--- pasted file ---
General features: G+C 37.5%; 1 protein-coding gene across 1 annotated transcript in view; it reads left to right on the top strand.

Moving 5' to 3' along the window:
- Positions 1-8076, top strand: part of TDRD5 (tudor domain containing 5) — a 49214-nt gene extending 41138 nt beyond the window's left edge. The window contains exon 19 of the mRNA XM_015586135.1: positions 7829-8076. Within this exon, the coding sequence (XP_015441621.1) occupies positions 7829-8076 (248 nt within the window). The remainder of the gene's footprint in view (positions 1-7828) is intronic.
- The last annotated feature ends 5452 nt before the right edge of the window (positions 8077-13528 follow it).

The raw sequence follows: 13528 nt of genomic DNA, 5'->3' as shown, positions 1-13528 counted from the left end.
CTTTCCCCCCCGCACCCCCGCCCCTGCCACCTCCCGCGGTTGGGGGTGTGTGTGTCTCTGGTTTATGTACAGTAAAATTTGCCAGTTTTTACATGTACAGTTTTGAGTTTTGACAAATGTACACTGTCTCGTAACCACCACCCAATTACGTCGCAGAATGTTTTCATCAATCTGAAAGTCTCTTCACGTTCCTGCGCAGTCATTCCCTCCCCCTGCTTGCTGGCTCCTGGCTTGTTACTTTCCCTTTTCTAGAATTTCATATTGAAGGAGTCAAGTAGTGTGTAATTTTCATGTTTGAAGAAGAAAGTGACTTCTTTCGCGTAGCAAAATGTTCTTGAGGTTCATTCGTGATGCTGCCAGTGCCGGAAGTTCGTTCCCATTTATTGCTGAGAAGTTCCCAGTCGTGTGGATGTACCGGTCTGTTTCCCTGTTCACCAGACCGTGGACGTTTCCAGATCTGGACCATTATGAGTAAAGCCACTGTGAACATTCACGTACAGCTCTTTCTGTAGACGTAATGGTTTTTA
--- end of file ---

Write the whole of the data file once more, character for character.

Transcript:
General features: G+C 37.5%; 1 protein-coding gene across 1 annotated transcript in view; it reads left to right on the top strand.

Moving 5' to 3' along the window:
- Positions 1-8076, top strand: part of TDRD5 (tudor domain containing 5) — a 49214-nt gene extending 41138 nt beyond the window's left edge. The window contains exon 19 of the mRNA XM_015586135.1: positions 7829-8076. Within this exon, the coding sequence (XP_015441621.1) occupies positions 7829-8076 (248 nt within the window). The remainder of the gene's footprint in view (positions 1-7828) is intronic.
- The last annotated feature ends 5452 nt before the right edge of the window (positions 8077-13528 follow it).

The raw sequence follows: 13528 nt of genomic DNA, 5'->3' as shown, positions 1-13528 counted from the left end.
CTTTCCCCCCCGCACCCCCGCCCCTGCCACCTCCCGCGGTTGGGGGTGTGTGTGTCTCTGGTTTATGTACAGTAAAATTTGCCAGTTTTTACATGTACAGTTTTGAGTTTTGACAAATGTACACTGTCTCGTAACCACCACCCAATTACGTCGCAGAATGTTTTCATCAATCTGAAAGTCTCTTCACGTTCCTGCGCAGTCATTCCCTCCCCCTGCTTGCTGGCTCCTGGCTTGTTACTTTCCCTTTTCTAGAATTTCATATTGAAGGAGTCAAGTAGTGTGTAATTTTCATGTTTGAAGAAGAAAGTGACTTCTTTCGCGTAGCAAAATGTTCTTGAGGTTCATTCGTGATGCTGCCAGTGCCGGAAGTTCGTTCCCATTTATTGCTGAGAAGTTCCCAGTCGTGTGGATGTACCGGTCTGTTTCCCTGTTCACCAGACCGTGGACGTTTCCAGATCTGGACCATTATGAGTAAAGCCACTGTGAACATTCACGTACAGCTCTTTCTGTAGACGTAATGGTTTTTA